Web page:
Not that I thought about the possibilities at the time. I didn't think about anything for very long. I tried to swing round, knowing all the while that I would never make it. I didn't.
I had this final glimpse of the curly haired guy's mouth open even wider, his eyes staring past my shoulder; then someone drove a small but efficient train into the back of my head and I lost interest in anything else in the world.
I wasn't even aware of falling to the floor.
But I had. I woke up on it some time later. There was a pain in my arm and another in my right ankle. The arm hurt because I had been lying awkwardly on it; I couldn't work out what was wrong with my ankle. I could have twisted it on the way down, or whoever slugged me might have been feeling vindictive.
It didn't look as though he'd stayed around to discuss it with me. Nor had my fast-walking, coffee-drinking friend. It was just me and fishes. The least I could do was go and exchange a friendly word or two. I pushed myself up off the ground and was suddenly conscious of what felt like a hole in the back of my skull.
I put my fingers round there gingerly and was relieved to find that they didn't sink in several inches. Rather, it was the opposite. There was a bump there that would have made a maternal duck want to sit on it and hatch it out. That and some dried blood which had stuck to my hair.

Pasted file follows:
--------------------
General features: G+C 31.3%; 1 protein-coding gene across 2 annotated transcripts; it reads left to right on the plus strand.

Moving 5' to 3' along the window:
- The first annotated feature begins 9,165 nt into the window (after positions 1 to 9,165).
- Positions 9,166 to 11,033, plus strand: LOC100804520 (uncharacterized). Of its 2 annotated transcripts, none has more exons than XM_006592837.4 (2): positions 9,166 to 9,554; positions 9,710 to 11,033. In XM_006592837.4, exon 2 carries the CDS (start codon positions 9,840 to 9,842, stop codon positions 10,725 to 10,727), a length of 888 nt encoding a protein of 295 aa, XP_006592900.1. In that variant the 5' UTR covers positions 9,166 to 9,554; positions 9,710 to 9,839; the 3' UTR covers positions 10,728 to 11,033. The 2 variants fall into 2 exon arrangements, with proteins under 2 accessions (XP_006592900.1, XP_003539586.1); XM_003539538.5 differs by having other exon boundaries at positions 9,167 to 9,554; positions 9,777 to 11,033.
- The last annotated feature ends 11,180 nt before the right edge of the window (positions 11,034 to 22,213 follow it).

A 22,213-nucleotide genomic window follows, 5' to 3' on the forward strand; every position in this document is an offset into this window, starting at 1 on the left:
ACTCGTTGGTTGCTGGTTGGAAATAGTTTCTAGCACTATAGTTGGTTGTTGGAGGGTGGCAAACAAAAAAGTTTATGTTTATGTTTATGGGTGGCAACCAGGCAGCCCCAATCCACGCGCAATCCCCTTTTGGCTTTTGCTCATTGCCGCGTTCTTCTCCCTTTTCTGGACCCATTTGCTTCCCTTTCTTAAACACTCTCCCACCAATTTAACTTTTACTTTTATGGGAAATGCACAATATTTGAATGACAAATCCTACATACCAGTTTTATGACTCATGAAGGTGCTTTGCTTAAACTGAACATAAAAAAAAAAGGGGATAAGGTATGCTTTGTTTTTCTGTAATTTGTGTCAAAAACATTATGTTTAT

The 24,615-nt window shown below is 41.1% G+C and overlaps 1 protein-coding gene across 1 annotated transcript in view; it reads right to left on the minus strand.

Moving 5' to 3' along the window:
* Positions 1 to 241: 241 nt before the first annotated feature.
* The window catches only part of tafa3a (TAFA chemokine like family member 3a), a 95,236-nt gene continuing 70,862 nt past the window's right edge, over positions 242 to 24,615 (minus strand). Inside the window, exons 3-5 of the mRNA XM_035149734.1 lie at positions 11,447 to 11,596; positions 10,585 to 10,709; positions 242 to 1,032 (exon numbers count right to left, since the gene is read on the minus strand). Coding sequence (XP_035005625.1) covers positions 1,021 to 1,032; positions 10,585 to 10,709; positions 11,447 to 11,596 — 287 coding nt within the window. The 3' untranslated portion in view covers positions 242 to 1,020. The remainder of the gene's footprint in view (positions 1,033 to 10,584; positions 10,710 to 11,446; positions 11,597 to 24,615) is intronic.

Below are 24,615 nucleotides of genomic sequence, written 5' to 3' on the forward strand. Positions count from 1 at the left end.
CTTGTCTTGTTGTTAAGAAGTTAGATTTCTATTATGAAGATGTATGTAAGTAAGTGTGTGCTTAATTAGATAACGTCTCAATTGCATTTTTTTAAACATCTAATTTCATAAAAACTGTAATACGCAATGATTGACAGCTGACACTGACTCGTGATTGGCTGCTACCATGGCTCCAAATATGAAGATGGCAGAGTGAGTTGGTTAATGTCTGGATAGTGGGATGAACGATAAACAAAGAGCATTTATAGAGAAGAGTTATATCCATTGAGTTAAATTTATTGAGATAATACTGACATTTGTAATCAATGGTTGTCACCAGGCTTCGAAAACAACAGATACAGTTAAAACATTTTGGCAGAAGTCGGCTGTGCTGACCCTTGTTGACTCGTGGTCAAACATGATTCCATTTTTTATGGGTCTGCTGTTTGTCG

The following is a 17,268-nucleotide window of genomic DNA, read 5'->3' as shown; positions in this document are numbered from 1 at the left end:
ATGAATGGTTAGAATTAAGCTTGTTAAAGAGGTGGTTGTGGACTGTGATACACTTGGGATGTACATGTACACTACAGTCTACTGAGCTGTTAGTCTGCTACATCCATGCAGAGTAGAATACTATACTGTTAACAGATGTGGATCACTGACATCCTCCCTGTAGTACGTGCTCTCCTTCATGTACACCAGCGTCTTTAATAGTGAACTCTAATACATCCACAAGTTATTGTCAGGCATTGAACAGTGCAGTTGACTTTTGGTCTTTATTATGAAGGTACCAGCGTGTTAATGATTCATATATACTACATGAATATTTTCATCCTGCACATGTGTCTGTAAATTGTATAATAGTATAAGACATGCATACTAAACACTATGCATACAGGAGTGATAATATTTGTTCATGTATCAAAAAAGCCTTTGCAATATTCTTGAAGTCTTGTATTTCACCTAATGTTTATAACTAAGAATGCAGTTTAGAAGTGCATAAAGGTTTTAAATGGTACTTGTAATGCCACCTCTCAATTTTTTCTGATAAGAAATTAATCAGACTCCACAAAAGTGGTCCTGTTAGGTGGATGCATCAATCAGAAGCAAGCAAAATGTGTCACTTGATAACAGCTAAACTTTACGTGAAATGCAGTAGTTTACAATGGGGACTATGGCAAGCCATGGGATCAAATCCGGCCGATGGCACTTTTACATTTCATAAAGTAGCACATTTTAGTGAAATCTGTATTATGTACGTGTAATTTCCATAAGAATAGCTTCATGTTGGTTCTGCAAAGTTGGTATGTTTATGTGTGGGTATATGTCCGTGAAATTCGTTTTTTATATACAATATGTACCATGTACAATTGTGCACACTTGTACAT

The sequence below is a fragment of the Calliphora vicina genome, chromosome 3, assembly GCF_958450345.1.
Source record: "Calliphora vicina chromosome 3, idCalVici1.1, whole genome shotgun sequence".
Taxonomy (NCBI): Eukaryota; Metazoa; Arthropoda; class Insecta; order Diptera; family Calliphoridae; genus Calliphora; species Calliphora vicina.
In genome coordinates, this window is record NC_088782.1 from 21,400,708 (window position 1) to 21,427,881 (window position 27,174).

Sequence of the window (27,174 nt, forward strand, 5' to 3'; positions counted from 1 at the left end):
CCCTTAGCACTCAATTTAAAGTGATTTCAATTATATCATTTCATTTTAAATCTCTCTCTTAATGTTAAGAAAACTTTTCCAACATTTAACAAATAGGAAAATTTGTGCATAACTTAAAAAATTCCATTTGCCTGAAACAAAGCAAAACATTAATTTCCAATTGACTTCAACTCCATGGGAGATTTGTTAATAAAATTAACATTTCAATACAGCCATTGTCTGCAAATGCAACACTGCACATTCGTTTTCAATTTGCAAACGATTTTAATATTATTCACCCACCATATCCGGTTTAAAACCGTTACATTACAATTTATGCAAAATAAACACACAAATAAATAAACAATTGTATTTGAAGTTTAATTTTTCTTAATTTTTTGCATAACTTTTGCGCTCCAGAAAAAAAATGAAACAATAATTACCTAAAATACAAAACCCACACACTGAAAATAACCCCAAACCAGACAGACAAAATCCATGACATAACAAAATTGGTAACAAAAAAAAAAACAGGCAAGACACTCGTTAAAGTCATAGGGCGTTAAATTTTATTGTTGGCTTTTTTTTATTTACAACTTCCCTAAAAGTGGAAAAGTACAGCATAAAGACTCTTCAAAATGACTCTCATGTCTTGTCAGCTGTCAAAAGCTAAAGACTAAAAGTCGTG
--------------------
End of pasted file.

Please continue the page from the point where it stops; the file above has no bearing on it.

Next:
The fish didn't regard me very sympathetically. They didn't regard me at all. Simply went on with their own fishy business. I reached down and shook a little food out of the cardboard container alongside the tank. It floated on the water and they ignored that too. There was something about the way they refused to get involved which struck me as admirable. For fish.
I checked my wallet. There had been seven five pound notes; they had been going to see me through some time ahead; they were missing.
I didn't like it. I didn't like losing the money and especially I didn't like being slugged and rolled like some sucker. If it got around it could be bad for business. Supposing that I had a business it could be bad for.
I shook my head to clear it but only succeeded in making things worse. I rubbed my eyes with my fingers and when they were open again I noticed the photograph.
It was standing on top of a chest of drawers behind the door, propped against the wall. A large black and white picture of a girl. I stood a while and stared at her; there was something about the way she stared back that I liked. The eyes said, I'm me and I don't care who knows it; I'm me and you can either love me or hate me, take me or leave me.
I thought I knew which I would do if I got the chance. I wondered how many others already had. I went and looked at the photo more closely.
Excerpted from Junkyard Angel by John Harvey. Copyright © 1977 John Harvey. Excerpted by permission of MysteriousPress.com/Open Road Integrated Media.